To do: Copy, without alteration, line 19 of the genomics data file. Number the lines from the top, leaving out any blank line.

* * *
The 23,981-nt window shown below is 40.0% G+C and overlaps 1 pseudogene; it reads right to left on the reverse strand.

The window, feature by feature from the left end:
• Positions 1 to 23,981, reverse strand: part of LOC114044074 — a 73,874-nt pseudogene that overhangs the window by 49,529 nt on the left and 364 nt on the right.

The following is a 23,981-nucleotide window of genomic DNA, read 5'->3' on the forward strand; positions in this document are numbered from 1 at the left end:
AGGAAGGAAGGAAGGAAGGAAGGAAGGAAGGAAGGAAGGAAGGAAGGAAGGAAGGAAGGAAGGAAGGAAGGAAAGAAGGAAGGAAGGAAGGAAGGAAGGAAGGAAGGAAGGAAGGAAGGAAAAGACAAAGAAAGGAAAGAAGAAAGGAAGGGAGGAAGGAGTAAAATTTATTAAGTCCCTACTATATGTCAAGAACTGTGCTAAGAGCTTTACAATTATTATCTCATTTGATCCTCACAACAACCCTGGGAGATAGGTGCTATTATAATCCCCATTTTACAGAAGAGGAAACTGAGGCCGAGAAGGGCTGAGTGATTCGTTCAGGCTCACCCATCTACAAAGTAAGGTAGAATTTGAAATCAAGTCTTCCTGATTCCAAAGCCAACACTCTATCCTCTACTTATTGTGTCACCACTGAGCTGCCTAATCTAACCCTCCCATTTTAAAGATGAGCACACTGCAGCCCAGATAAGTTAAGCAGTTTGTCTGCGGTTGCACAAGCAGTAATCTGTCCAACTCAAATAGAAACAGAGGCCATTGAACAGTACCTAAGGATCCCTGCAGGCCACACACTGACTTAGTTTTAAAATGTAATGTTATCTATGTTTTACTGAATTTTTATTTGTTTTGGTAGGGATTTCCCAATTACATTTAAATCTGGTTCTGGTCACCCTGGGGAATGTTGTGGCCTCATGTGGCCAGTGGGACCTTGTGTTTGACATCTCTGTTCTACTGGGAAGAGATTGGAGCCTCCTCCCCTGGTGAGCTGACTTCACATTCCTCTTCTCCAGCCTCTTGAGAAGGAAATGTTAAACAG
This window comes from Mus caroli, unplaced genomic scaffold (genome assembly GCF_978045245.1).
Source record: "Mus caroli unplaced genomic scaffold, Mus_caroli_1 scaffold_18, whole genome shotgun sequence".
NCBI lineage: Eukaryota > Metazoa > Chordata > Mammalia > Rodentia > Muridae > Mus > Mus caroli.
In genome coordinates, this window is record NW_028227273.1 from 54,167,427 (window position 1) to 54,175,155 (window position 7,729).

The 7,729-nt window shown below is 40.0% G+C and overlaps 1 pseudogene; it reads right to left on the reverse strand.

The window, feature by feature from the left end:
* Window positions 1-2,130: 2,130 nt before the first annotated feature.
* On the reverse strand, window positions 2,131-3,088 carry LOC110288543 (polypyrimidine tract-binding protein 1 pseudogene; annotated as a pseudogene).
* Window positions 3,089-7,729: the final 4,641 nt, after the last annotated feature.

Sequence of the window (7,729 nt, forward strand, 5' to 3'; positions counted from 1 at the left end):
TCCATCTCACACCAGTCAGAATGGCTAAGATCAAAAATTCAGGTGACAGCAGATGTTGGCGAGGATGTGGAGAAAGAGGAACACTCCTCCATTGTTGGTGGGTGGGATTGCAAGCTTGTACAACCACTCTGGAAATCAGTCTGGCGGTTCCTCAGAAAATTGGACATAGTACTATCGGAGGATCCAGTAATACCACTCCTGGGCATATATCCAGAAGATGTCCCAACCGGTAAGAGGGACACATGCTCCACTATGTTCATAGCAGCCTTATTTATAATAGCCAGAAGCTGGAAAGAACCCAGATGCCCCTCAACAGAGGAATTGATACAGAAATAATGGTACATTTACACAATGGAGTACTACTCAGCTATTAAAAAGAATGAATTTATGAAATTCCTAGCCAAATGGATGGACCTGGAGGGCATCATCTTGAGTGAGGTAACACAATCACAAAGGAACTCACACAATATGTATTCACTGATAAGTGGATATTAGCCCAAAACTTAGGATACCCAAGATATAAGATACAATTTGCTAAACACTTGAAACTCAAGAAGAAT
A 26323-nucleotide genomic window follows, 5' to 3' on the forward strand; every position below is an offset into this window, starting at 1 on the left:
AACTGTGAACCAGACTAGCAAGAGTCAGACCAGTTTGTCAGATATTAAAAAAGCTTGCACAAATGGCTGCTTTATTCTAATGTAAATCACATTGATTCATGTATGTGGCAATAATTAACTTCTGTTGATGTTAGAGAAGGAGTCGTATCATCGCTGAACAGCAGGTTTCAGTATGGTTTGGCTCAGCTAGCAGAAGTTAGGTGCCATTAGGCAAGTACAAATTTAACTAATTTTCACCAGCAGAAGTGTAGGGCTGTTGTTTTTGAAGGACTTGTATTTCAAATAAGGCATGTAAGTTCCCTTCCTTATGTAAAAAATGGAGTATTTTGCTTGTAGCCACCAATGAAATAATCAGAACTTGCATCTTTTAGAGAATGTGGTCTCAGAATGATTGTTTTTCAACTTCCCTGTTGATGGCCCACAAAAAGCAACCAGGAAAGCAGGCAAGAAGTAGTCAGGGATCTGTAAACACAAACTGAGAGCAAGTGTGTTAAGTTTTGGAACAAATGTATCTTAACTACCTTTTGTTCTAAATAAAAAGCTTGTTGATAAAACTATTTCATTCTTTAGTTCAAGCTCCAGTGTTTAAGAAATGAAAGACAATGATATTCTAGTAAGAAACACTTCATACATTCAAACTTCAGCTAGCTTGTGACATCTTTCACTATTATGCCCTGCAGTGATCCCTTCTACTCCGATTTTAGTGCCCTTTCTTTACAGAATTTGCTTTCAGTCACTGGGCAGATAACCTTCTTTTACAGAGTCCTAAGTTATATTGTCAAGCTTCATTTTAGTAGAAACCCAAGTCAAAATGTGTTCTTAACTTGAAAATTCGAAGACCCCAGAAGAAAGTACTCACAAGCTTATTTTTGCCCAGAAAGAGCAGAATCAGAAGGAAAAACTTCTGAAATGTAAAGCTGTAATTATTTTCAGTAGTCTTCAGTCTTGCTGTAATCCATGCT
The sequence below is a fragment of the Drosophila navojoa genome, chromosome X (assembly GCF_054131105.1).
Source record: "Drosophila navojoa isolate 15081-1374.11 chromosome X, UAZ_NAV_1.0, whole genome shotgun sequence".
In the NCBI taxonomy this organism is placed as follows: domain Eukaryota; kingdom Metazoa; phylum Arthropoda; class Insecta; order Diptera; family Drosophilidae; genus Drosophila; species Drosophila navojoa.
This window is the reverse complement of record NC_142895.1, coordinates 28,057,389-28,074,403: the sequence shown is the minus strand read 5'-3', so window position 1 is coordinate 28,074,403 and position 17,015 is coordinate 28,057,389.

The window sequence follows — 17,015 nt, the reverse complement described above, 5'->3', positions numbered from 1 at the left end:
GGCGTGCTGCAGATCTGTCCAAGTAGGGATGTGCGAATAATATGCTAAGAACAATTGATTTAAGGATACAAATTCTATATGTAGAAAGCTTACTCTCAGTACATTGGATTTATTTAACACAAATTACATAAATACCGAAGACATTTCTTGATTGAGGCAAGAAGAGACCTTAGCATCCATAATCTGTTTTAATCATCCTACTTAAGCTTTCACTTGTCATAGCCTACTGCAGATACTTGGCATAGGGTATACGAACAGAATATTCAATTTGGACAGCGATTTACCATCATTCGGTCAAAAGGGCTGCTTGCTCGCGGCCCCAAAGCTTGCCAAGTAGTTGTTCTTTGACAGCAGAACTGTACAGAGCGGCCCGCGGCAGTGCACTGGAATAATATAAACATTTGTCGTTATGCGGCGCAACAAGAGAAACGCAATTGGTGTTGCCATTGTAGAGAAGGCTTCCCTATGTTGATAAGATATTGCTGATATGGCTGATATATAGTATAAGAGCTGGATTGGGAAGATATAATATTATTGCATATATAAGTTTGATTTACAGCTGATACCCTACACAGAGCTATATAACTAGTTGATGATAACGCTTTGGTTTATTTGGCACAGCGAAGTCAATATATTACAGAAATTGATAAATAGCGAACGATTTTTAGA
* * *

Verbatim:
The sequence below is a fragment of the Drosophila navojoa genome, chromosome X (assembly GCF_054131105.1).